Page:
Weinstein lectured in the Spannweiten (span widths) series at the Technische Universität Dresden on May 30th in conjunction with the TU Dresden Department of Architecture installation of the Collaborative Legacy of Merce Cunningham exhibition, curated and designed by Weinstein.
In June, Professor Weinstein participated in a curated panel at the Performance Studies International Conference #18 in Leeds, entitled “Beyond Training: Event Experience in Education” with Dr. Rodrigo Tisi (Dean of Art, Architecture & Design: UNIACC Santiago, Chile) and Dr. Dorita Hannah (Wellington, NZ). In this context she presented University of Arizona students’ built designs for performance environments and interventions in public space.
Architectural historian Associate Professor Lisa Schrenk has joined the faculty of the College of Architecture and Landscape Architecture at the University of Arizona. In May she traveled with Norwich University architecture student Katherine Anderson to Cuba while advising Anderson on her summer research fellowship, which explored pre- and post-revolutionary-era architecture in Havana and Puerto Rico. Prior to moving to Tucson, Professor Schrenk received a 2012 Excellence in Research award and was named as a Charles A. Dana I Award recipient for excellence in teaching, research, and service at Norwich.
Visiting Professor Brian Delford Andrews recently published a pamphlet entitled “Militaristic Detritus”, which documents his tenure as the 55th Hyde Chair of Excellence at the University of Nebraska, School of Architecture. The booklet documents his work on the award winning project, “The House of War”, as well as detailing the student’s work on four various projects that dealt with the concept of Militaristic Detritus.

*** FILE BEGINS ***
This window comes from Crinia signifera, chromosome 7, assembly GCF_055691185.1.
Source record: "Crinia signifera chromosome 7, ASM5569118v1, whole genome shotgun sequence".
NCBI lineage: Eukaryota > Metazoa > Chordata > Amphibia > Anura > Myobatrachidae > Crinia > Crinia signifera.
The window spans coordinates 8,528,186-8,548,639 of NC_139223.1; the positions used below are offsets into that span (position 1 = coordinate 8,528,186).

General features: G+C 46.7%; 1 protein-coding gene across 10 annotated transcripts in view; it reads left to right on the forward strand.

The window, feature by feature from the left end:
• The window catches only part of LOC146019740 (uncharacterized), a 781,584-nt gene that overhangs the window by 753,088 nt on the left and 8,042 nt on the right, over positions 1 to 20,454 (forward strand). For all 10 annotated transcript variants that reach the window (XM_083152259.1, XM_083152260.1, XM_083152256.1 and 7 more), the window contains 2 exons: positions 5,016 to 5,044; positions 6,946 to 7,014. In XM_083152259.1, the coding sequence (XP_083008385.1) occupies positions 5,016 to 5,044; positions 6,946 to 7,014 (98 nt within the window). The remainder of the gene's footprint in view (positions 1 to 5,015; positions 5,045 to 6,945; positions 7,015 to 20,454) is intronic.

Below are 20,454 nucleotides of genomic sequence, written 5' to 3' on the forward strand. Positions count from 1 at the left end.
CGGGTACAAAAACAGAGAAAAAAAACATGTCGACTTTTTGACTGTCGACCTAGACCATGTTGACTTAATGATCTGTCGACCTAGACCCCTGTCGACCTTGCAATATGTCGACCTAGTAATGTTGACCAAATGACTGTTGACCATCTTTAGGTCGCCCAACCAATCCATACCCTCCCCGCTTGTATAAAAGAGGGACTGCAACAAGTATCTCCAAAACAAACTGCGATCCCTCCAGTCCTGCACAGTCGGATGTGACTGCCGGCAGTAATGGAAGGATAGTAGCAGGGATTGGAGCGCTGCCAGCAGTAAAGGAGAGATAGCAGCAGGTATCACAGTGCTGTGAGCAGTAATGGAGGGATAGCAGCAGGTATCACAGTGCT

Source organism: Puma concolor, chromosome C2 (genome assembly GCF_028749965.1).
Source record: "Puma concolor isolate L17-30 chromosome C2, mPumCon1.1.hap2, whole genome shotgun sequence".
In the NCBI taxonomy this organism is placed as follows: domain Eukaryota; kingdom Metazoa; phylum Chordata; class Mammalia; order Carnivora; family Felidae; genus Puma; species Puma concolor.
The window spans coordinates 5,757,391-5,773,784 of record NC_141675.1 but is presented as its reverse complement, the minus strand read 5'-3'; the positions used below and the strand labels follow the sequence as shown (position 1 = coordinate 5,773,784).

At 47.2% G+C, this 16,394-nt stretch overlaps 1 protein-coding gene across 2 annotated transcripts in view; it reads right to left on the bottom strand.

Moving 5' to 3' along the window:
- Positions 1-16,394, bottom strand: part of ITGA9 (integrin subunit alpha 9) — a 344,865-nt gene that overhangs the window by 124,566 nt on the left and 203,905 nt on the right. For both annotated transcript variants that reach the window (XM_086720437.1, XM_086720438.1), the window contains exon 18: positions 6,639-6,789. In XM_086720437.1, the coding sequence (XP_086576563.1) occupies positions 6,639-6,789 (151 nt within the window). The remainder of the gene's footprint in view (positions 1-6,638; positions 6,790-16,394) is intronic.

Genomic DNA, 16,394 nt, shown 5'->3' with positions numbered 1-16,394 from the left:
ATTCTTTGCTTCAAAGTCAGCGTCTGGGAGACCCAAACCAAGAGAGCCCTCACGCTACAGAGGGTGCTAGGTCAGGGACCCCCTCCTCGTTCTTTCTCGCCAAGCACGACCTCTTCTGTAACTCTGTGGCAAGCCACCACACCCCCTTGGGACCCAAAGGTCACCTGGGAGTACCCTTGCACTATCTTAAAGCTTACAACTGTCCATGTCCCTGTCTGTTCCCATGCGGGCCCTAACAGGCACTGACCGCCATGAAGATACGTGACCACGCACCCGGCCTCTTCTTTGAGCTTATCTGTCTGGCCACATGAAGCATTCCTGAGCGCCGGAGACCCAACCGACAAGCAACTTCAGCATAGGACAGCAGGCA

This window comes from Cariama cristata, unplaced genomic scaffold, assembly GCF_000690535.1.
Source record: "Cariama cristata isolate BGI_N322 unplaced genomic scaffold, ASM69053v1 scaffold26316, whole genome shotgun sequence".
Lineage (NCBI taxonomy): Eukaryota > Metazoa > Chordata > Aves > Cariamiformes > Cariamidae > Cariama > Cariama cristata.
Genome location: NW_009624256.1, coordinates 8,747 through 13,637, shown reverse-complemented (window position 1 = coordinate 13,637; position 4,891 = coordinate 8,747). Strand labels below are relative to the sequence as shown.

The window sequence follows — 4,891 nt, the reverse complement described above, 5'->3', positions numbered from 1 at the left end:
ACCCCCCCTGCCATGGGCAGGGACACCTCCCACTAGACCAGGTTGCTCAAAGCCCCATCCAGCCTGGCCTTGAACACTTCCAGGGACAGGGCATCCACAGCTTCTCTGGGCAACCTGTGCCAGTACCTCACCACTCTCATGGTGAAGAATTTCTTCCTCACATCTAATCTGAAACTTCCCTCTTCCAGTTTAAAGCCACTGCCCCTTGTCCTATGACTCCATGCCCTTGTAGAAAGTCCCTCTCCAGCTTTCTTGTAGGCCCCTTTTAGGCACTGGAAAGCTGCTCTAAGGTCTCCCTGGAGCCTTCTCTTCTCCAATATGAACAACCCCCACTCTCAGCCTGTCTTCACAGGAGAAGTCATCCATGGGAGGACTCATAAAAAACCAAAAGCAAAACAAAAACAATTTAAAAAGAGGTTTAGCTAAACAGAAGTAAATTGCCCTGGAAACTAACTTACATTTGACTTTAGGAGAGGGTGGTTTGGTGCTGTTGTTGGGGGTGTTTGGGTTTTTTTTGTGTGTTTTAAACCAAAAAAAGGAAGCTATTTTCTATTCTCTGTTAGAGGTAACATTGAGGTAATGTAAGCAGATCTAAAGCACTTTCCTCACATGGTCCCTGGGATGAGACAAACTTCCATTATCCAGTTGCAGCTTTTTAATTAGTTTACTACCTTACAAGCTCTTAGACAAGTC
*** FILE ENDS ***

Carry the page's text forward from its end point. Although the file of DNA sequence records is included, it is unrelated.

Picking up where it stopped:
Adjunct Lecturers Luis Ibarra and Teresa Rosano, AIA LEED AP, of Ibarra Rosano Design Architects, have won their 8th AIA Southern Arizona Home of the Year Award for their latest project. The Levin Residence will air on HGTV’s Extreme Homes in the fall of 2012, and is featured on the cover of Tucson Lifestyle Magazine and in the fall issue of LUXE magazine.
(Association of Collegiate Schools of Architecture, September 21, 2012)
School of Architecture and Honors College student Stephanie Reed's design is currently being featured on the Honor's College 50th anniversary t-shirts. Her winning concept focused on the main architectural elements of the Honors College, and has been printed on 1,500 shirts.
Click here to see pictures of Stephanie and her shirt.
To read more about Stephanie and her design, click on the link below.
Brandon McBrien, who graduated in May with three distinct degrees in architecture, regional planning, and business management, is featured in August's issue of Architect. In the article, McBrien discusses his decision to take on all three degrees and how they are now helping him take on the changing landscape.